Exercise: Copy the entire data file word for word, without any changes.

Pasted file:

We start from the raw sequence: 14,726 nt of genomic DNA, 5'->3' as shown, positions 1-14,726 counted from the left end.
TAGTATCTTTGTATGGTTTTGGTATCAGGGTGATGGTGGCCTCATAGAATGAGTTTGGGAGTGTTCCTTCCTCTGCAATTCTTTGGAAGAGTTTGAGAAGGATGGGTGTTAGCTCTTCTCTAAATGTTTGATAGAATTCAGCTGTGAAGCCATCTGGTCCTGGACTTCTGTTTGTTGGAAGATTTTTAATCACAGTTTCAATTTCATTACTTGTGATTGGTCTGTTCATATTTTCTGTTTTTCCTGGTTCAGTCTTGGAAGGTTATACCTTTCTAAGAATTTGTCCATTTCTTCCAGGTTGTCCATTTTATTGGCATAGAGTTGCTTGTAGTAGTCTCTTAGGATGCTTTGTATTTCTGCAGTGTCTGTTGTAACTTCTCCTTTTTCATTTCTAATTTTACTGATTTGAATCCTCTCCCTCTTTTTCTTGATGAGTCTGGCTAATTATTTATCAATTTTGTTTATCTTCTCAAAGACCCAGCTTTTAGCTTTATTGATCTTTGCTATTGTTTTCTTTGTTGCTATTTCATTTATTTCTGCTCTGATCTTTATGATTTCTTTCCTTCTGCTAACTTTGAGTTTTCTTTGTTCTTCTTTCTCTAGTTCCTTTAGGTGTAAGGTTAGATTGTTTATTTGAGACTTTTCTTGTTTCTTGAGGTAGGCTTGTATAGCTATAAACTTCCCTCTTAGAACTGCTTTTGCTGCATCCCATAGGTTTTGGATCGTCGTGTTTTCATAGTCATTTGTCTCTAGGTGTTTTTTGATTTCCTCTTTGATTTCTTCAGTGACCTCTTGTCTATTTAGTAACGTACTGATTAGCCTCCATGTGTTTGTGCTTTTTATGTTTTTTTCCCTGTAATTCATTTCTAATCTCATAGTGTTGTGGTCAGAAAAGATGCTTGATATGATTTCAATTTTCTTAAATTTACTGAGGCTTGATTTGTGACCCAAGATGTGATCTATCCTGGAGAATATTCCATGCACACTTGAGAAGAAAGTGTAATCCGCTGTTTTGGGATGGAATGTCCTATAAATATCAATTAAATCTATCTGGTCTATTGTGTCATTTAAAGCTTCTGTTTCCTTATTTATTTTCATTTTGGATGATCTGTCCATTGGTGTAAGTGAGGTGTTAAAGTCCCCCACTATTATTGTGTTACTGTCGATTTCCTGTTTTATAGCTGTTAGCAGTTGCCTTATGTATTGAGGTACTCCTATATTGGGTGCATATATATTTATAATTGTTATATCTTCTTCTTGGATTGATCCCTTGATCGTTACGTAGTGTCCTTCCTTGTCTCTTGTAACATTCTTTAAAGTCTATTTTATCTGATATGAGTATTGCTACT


We start from the raw sequence: 14,726 nt of genomic DNA, 5'->3' as shown, positions 1-14,726 counted from the left end.
TAGTATCTTTGTATGGTTTTGGTATCAGGGTGATGGTGGCCTCATAGAATGAGTTTGGGAGTGTTCCTTCCTCTGCAATTCTTTGGAAGAGTTTGAGAAGGATGGGTGTTAGCTCTTCTCTAAATGTTTGATAGAATTCAGCTGTGAAGCCATCTGGTCCTGGACTTCTGTTTGTTGGAAGATTTTTAATCACAGTTTCAATTTCATTACTTGTGATTGGTCTGTTCATATTTTCTGTTTTTCCTGGTTCAGTCTTGGAAGGTTATACCTTTCTAAGAATTTGTCCATTTCTTCCAGGTTGTCCATTTTATTGGCATAGAGTTGCTTGTAGTAGTCTCTTAGGATGCTTTGTATTTCTGCAGTGTCTGTTGTAACTTCTCCTTTTTCATTTCTAATTTTACTGATTTGAATCCTCTCCCTCTTTTTCTTGATGAGTCTGGCTAATTATTTATCAATTTTGTTTATCTTCTCAAAGACCCAGCTTTTAGCTTTATTGATCTTTGCTATTGTTTTCTTTGTTGCTATTTCATTTATTTCTGCTCTGATCTTTATGATTTCTTTCCTTCTGCTAACTTTGAGTTTTCTTTGTTCTTCTTTCTCTAGTTCCTTTAGGTGTAAGGTTAGATTGTTTATTTGAGACTTTTCTTGTTTCTTGAGGTAGGCTTGTATAGCTATAAACTTCCCTCTTAGAACTGCTTTTGCTGCATCCCATAGGTTTTGGATCGTCGTGTTTTCATAGTCATTTGTCTCTAGGTGTTTTTTGATTTCCTCTTTGATTTCTTCAGTGACCTCTTGTCTATTTAGTAACGTACTGATTAGCCTCCATGTGTTTGTGCTTTTTATGTTTTTTTCCCTGTAATTCATTTCTAATCTCATAGTGTTGTGGTCAGAAAAGATGCTTGATATGATTTCAATTTTCTTAAATTTACTGAGGCTTGATTTGTGACCCAAGATGTGATCTATCCTGGAGAATATTCCATGCACACTTGAGAAGAAAGTGTAATCCGCTGTTTTGGGATGGAATGTCCTATAAATATCAATTAAATCTATCTGGTCTATTGTGTCATTTAAAGCTTCTGTTTCCTTATTTATTTTCATTTTGGATGATCTGTCCATTGGTGTAAGTGAGGTGTTAAAGTCCCCCACTATTATTGTGTTACTGTCGATTTCCTGTTTTATAGCTGTTAGCAGTTGCCTTATGTATTGAGGTACTCCTATATTGGGTGCATATATATTTATAATTGTTATATCTTCTTCTTGGATTGATCCCTTGATCGTTACGTAGTGTCCTTCCTTGTCTCTTGTAACATTCTTTAAAGTCTATTTTATCTGATATGAGTATTGCTACT